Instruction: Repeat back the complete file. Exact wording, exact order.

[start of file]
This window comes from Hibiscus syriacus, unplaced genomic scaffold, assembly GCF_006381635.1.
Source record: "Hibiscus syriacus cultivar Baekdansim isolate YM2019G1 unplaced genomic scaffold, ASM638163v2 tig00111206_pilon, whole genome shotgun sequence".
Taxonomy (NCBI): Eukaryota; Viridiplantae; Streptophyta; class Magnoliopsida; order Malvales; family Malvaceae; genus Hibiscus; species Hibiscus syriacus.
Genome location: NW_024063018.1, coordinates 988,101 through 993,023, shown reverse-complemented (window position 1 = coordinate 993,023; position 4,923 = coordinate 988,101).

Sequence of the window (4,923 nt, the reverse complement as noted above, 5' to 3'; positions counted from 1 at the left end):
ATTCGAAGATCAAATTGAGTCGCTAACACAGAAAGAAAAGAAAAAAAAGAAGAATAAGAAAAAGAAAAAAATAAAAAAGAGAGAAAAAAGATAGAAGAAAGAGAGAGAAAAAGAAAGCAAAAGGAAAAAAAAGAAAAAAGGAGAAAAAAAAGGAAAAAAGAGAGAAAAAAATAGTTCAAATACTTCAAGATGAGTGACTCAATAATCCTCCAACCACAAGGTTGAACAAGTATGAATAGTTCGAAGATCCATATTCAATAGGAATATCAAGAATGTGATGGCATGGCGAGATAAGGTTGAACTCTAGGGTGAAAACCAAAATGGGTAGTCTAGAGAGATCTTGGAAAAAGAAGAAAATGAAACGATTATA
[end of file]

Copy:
This window comes from Hibiscus syriacus, unplaced genomic scaffold, assembly GCF_006381635.1.
Source record: "Hibiscus syriacus cultivar Baekdansim isolate YM2019G1 unplaced genomic scaffold, ASM638163v2 tig00111206_pilon, whole genome shotgun sequence".
Taxonomy (NCBI): Eukaryota; Viridiplantae; Streptophyta; class Magnoliopsida; order Malvales; family Malvaceae; genus Hibiscus; species Hibiscus syriacus.
Genome location: NW_024063018.1, coordinates 988,101 through 993,023, shown reverse-complemented (window position 1 = coordinate 993,023; position 4,923 = coordinate 988,101).

Sequence of the window (4,923 nt, the reverse complement as noted above, 5' to 3'; positions counted from 1 at the left end):
ATTCGAAGATCAAATTGAGTCGCTAACACAGAAAGAAAAGAAAAAAAAGAAGAATAAGAAAAAGAAAAAAATAAAAAAGAGAGAAAAAAGATAGAAGAAAGAGAGAGAAAAAGAAAGCAAAAGGAAAAAAAAGAAAAAAGGAGAAAAAAAAGGAAAAAAGAGAGAAAAAAATAGTTCAAATACTTCAAGATGAGTGACTCAATAATCCTCCAACCACAAGGTTGAACAAGTATGAATAGTTCGAAGATCCATATTCAATAGGAATATCAAGAATGTGATGGCATGGCGAGATAAGGTTGAACTCTAGGGTGAAAACCAAAATGGGTAGTCTAGAGAGATCTTGGAAAAAGAAGAAAATGAAACGATTATA